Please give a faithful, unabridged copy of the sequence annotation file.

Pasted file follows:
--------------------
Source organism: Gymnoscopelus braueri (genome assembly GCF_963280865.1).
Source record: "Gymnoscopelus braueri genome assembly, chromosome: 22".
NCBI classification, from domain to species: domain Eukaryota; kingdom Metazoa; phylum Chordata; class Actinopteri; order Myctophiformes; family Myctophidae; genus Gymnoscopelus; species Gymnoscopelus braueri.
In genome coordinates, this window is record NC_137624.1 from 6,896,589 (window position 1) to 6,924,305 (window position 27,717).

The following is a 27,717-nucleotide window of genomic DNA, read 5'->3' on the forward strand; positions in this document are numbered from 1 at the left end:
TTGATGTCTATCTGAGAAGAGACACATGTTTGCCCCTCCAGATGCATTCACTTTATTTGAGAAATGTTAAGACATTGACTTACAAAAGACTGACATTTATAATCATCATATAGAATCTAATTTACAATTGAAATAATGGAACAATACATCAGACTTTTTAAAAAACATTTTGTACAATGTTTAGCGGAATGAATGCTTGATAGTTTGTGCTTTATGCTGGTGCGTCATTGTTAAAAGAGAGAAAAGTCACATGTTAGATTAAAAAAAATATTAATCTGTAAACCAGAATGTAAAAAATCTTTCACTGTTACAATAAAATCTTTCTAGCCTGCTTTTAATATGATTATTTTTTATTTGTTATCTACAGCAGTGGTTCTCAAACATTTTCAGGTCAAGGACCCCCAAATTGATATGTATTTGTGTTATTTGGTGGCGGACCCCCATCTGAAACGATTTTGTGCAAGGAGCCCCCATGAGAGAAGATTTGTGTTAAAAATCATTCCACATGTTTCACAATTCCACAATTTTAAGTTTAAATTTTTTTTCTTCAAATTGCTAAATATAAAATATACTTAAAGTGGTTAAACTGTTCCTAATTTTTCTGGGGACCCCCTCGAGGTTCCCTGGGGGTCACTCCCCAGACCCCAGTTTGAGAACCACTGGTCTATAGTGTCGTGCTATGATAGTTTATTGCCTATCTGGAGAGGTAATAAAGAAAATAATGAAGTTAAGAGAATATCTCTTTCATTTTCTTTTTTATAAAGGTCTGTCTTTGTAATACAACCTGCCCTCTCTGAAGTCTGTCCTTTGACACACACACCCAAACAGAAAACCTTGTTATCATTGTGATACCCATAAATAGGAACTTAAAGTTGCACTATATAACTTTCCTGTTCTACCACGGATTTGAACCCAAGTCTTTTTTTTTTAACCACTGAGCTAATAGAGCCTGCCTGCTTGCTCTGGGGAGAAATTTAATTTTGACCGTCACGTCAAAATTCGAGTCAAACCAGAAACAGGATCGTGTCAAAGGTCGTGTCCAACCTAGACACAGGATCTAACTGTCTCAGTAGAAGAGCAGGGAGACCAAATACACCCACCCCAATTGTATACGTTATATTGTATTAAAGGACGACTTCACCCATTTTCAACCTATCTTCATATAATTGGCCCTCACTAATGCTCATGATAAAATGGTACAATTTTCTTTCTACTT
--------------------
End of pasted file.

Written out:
Source organism: Gymnoscopelus braueri (genome assembly GCF_963280865.1).
Source record: "Gymnoscopelus braueri genome assembly, chromosome: 22".
NCBI classification, from domain to species: domain Eukaryota; kingdom Metazoa; phylum Chordata; class Actinopteri; order Myctophiformes; family Myctophidae; genus Gymnoscopelus; species Gymnoscopelus braueri.
In genome coordinates, this window is record NC_137624.1 from 6,896,589 (window position 1) to 6,924,305 (window position 27,717).

The following is a 27,717-nucleotide window of genomic DNA, read 5'->3' on the forward strand; positions in this document are numbered from 1 at the left end:
TTGATGTCTATCTGAGAAGAGACACATGTTTGCCCCTCCAGATGCATTCACTTTATTTGAGAAATGTTAAGACATTGACTTACAAAAGACTGACATTTATAATCATCATATAGAATCTAATTTACAATTGAAATAATGGAACAATACATCAGACTTTTTAAAAAACATTTTGTACAATGTTTAGCGGAATGAATGCTTGATAGTTTGTGCTTTATGCTGGTGCGTCATTGTTAAAAGAGAGAAAAGTCACATGTTAGATTAAAAAAAATATTAATCTGTAAACCAGAATGTAAAAAATCTTTCACTGTTACAATAAAATCTTTCTAGCCTGCTTTTAATATGATTATTTTTTATTTGTTATCTACAGCAGTGGTTCTCAAACATTTTCAGGTCAAGGACCCCCAAATTGATATGTATTTGTGTTATTTGGTGGCGGACCCCCATCTGAAACGATTTTGTGCAAGGAGCCCCCATGAGAGAAGATTTGTGTTAAAAATCATTCCACATGTTTCACAATTCCACAATTTTAAGTTTAAATTTTTTTTCTTCAAATTGCTAAATATAAAATATACTTAAAGTGGTTAAACTGTTCCTAATTTTTCTGGGGACCCCCTCGAGGTTCCCTGGGGGTCACTCCCCAGACCCCAGTTTGAGAACCACTGGTCTATAGTGTCGTGCTATGATAGTTTATTGCCTATCTGGAGAGGTAATAAAGAAAATAATGAAGTTAAGAGAATATCTCTTTCATTTTCTTTTTTATAAAGGTCTGTCTTTGTAATACAACCTGCCCTCTCTGAAGTCTGTCCTTTGACACACACACCCAAACAGAAAACCTTGTTATCATTGTGATACCCATAAATAGGAACTTAAAGTTGCACTATATAACTTTCCTGTTCTACCACGGATTTGAACCCAAGTCTTTTTTTTTTAACCACTGAGCTAATAGAGCCTGCCTGCTTGCTCTGGGGAGAAATTTAATTTTGACCGTCACGTCAAAATTCGAGTCAAACCAGAAACAGGATCGTGTCAAAGGTCGTGTCCAACCTAGACACAGGATCTAACTGTCTCAGTAGAAGAGCAGGGAGACCAAATACACCCACCCCAATTGTATACGTTATATTGTATTAAAGGACGACTTCACCCATTTTCAACCTATCTTCATATAATTGGCCCTCACTAATGCTCATGATAAAATGGTACAATTTTCTTTCTACTT